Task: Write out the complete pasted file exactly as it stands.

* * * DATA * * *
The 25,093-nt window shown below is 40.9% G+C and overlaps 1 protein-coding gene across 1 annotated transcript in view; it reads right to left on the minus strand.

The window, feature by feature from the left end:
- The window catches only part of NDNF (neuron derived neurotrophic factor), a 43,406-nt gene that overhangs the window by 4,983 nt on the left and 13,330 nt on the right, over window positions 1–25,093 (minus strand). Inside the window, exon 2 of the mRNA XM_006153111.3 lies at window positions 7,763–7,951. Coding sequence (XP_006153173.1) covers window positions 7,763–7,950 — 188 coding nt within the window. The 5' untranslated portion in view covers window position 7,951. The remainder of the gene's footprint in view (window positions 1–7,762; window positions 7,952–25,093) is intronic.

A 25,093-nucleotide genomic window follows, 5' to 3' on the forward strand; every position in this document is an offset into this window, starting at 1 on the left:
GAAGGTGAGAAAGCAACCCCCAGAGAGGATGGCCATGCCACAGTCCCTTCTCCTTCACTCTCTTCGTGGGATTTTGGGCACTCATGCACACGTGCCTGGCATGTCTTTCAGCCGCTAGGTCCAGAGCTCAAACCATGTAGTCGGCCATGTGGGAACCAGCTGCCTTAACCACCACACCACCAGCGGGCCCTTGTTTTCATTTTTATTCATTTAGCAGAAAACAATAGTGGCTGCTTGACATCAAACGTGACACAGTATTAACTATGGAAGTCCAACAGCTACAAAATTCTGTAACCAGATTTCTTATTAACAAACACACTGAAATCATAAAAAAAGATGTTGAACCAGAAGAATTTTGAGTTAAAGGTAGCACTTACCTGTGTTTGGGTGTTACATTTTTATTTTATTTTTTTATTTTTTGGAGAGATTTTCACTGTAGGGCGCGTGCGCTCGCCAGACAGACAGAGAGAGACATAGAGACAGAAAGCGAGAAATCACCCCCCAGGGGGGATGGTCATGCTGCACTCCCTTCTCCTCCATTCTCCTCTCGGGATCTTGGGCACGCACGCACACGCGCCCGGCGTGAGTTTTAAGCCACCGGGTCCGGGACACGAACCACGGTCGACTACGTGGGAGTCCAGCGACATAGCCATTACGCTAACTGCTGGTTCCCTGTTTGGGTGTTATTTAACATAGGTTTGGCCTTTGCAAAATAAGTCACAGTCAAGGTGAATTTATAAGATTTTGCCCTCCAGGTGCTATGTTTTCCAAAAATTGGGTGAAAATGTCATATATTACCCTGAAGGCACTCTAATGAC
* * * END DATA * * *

The 25,093-nt window shown below is 40.9% G+C and overlaps 1 protein-coding gene across 1 annotated transcript in view; it reads right to left on the minus strand.

The window, feature by feature from the left end:
- The window catches only part of NDNF (neuron derived neurotrophic factor), a 43,406-nt gene that overhangs the window by 4,983 nt on the left and 13,330 nt on the right, over window positions 1–25,093 (minus strand). Inside the window, exon 2 of the mRNA XM_006153111.3 lies at window positions 7,763–7,951. Coding sequence (XP_006153173.1) covers window positions 7,763–7,950 — 188 coding nt within the window. The 5' untranslated portion in view covers window position 7,951. The remainder of the gene's footprint in view (window positions 1–7,762; window positions 7,952–25,093) is intronic.

A 25,093-nucleotide genomic window follows, 5' to 3' on the forward strand; every position in this document is an offset into this window, starting at 1 on the left:
GAAGGTGAGAAAGCAACCCCCAGAGAGGATGGCCATGCCACAGTCCCTTCTCCTTCACTCTCTTCGTGGGATTTTGGGCACTCATGCACACGTGCCTGGCATGTCTTTCAGCCGCTAGGTCCAGAGCTCAAACCATGTAGTCGGCCATGTGGGAACCAGCTGCCTTAACCACCACACCACCAGCGGGCCCTTGTTTTCATTTTTATTCATTTAGCAGAAAACAATAGTGGCTGCTTGACATCAAACGTGACACAGTATTAACTATGGAAGTCCAACAGCTACAAAATTCTGTAACCAGATTTCTTATTAACAAACACACTGAAATCATAAAAAAAGATGTTGAACCAGAAGAATTTTGAGTTAAAGGTAGCACTTACCTGTGTTTGGGTGTTACATTTTTATTTTATTTTTTTATTTTTTGGAGAGATTTTCACTGTAGGGCGCGTGCGCTCGCCAGACAGACAGAGAGAGACATAGAGACAGAAAGCGAGAAATCACCCCCCAGGGGGGATGGTCATGCTGCACTCCCTTCTCCTCCATTCTCCTCTCGGGATCTTGGGCACGCACGCACACGCGCCCGGCGTGAGTTTTAAGCCACCGGGTCCGGGACACGAACCACGGTCGACTACGTGGGAGTCCAGCGACATAGCCATTACGCTAACTGCTGGTTCCCTGTTTGGGTGTTATTTAACATAGGTTTGGCCTTTGCAAAATAAGTCACAGTCAAGGTGAATTTATAAGATTTTGCCCTCCAGGTGCTATGTTTTCCAAAAATTGGGTGAAAATGTCATATATTACCCTGAAGGCACTCTAATGAC